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Family Pauses over Woman's Posthumous Request

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Family Pauses over Woman's Posthumous Request

Family Pauses over Woman's Posthumous Request

Family Pauses over Woman's Posthumous Request

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  • <iframe src="" width="100%" height="290" frameborder="0" scrolling="no" title="NPR embedded audio player">
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One listener's mother, an artist, had asked that her artwork and journals be burned after her death, but the family can't decide whether to honor that wish. The Ethicist weighs in.


This is ALL THINGS CONSIDERED from NPR News. I'm Debbie Elliott.

The author Franz Kafka famously demanded that his papers be burned after his death, but his friend and literary executor Max Brod refuse to do it. Brod said, Franz should have appointed another executor if he had been absolutely and finally determined that his instruction should stand. Without Brod's defiance, we wouldn't have been able to read classic Kafka works like "The Trial."

This week, with ethicist Randy Cohen, we'll hear from a listener with a similar dilemma. Adeline Talbot(ph) wrote to us from Greensboro, North Carolina, and she joins us on the line now. Hello. Welcome.

Ms. ADELINE TALBOT (Listener): Hello.

ELLIOTT: And, Randy, are you with us again? Hello.

RANDY COHEN: I am indeed. Hi, Debbie. Hi, Adeline.

ELLIOTT: Adeline, you say you are wondering what to do with your mother's papers. What's the situation there?

Ms. TALBOT: Well, my mother died unexpectedly three years ago in an accident. And she had been a practicing artist for many years, and she left a large body of work including sketchbooks and journals. And over the years, she's asked two family friends to promise to burn her journal and sketchbooks should she die unexpectedly. Well, when she did die, we were conflicted about doing that, and it's interesting you read the Kafka intro because I was aware of that, and I thought of it often in the last three years.

And we just still don't know what to do. We packed them away, no one's read them, and just wondered what the ethical basis for making this decision. She's gone, so she can't be harmed by this, but also with her wish, who's right?

ELLIOTT: Now, did she put this in her will? You mentioned that friend - her friends have told you this. Was anything in writing?

Ms. TALBOT: No. Nothing was in writing. There's no legal - you know, legally binding aspect of - it's just to honor her wish. I'm the literalist. I feel like if she wanted us to burn it, then we should probably do that. But I'm one of four sisters and two family friends.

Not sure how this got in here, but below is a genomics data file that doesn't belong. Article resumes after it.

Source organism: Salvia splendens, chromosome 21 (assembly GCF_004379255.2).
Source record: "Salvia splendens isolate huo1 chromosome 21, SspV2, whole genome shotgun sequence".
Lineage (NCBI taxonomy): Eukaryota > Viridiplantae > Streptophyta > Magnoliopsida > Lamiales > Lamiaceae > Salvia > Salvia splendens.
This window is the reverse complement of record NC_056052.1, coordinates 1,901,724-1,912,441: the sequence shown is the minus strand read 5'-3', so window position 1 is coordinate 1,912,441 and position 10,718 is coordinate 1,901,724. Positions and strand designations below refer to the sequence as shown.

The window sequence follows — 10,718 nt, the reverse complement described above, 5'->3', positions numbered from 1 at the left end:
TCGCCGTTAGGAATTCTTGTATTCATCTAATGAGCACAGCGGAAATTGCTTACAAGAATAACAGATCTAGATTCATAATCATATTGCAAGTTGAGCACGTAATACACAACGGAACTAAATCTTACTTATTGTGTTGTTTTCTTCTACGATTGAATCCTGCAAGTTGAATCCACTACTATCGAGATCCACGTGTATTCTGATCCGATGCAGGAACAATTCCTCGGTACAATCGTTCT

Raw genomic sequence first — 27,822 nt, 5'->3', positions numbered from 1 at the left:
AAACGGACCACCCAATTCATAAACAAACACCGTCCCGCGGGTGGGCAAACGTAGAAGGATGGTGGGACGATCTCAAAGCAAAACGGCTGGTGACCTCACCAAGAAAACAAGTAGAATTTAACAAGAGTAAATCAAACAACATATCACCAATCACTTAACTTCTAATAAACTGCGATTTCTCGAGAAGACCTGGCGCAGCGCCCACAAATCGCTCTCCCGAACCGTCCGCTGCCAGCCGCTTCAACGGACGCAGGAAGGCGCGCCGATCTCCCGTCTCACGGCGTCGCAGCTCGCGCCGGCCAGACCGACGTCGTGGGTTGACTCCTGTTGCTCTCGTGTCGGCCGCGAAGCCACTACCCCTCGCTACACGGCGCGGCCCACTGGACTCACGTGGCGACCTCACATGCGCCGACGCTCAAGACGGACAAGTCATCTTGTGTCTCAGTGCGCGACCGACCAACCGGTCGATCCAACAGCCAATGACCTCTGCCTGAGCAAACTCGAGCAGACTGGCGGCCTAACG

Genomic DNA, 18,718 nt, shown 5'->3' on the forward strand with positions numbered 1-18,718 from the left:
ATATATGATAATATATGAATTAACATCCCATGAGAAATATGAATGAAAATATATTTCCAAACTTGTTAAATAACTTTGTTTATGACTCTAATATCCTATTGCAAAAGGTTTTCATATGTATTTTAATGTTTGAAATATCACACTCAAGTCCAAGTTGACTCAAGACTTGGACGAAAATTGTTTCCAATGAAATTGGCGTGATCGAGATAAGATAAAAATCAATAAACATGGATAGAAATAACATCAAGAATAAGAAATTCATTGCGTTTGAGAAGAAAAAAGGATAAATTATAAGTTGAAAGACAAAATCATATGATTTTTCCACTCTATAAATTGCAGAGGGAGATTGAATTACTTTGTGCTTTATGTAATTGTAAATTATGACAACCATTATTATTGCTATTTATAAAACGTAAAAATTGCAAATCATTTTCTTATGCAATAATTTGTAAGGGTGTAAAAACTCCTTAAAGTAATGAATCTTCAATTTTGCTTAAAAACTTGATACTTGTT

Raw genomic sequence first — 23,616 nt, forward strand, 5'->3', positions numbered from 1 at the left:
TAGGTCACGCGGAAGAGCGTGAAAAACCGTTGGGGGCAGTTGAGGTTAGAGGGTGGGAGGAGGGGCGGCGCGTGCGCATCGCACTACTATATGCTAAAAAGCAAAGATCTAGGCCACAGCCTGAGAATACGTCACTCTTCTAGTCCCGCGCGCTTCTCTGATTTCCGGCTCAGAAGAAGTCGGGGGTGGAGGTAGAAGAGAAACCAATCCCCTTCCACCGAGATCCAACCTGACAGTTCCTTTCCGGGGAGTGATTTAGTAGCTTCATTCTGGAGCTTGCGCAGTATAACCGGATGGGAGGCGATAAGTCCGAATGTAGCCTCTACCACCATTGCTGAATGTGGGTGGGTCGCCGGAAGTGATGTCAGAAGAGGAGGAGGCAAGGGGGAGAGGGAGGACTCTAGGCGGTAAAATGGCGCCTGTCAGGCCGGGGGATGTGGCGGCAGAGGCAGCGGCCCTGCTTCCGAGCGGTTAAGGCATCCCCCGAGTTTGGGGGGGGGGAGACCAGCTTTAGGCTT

ELLIOT: How did the others feel?

Ms. TALBOT: They are - two are on the fence, and the other sister really wants to keep the material and if necessary have a neutral party go through and just pull all, for example, the sketches, anything that would be of value in relation to my mother's work.

Then there's the thought of just putting it away for two - for a generation. You know, after we're gone, our children can look at it in case there was hurtful material, you know?

ELLIOT: Well, let's get Randy in on this.

Ms. TALBOT: Okay.

ELLIOT: Randy, obviously this isn't a legal question then. This is simply a question of do they need to respect the wishes of Adeline's dead mother?

COHEN: I believe they do. I believe Adeline has the right end of this, the a promise is a promise end. And I think it's not just that her late mother would be hurt; it's that she may have written things that would hurt other people.

I get versions of this question regularly at the column, and that seems more often the concern that in our unguarded thoughts, we think things that might be very harmful to others, and it's a willingness not to do harm. So even though your mother is beyond harm, other people are not. But I would propose an exemption to the a promise is a promise rule, and that's the immortal-genius-a-person-of-historical-importance exemption, very much akin to your put-it-away-for-a-generation.

Yes, put the papers in a box for 50 years or pick your time limit…

Ms. TALBOT: Right.

COHEN: …to minimize any harm they can do. And they may still do some harm. You can't be absolutely sure, but it seems to me the benefit of doing this is overwhelmingly good that it meets the intentions of the persons who kept papers not to embarrass themselves or do harm to others.

And others, you know, what about my needs? You know, I want to read these papers. History gives us so many examples of papers tragically lost. Jane Austen's sister, Cassandra, destroyed all the letters she and Jane had exchanged.

Ms. TALBOT: (Unintelligible).

COHEN: Yeah. Boswell's heirs destroyed a passage in his diary where he describes a fling he had with Rosseau's mistress. I want sexy details. And my favorite is Thomas Hardy destroyed a manuscript of his wife entitled "What I think of My Husband."

Ms. TALBOT: I think he had to.

COHEN: I think you can honor the intent of a person who kept diaries as long as you put them aside for a while.

Ms. TALBOT: Wonderful. I think that answer is going to satisfy everybody.

ELLIOTT: Adeline Talbot, thank you for writing to the Ethicist.

Ms. TALBOT: Thank you.

ELLIOT: Randy Cohen writes The Ethicist column for the New York Times magazine, and he also answers your question here on ALL THINGS CONSIDERED. If you'd like advise from Randy, write to us. Go to our Web site, Click on contact us and select WEEKEND ALL THINGS CONSIDERED. Put the word Ethics in the subject line, and please include a phone number where we can reach you.

Randy, good to talk with you, as always.

COHEN: Always a pleasure.

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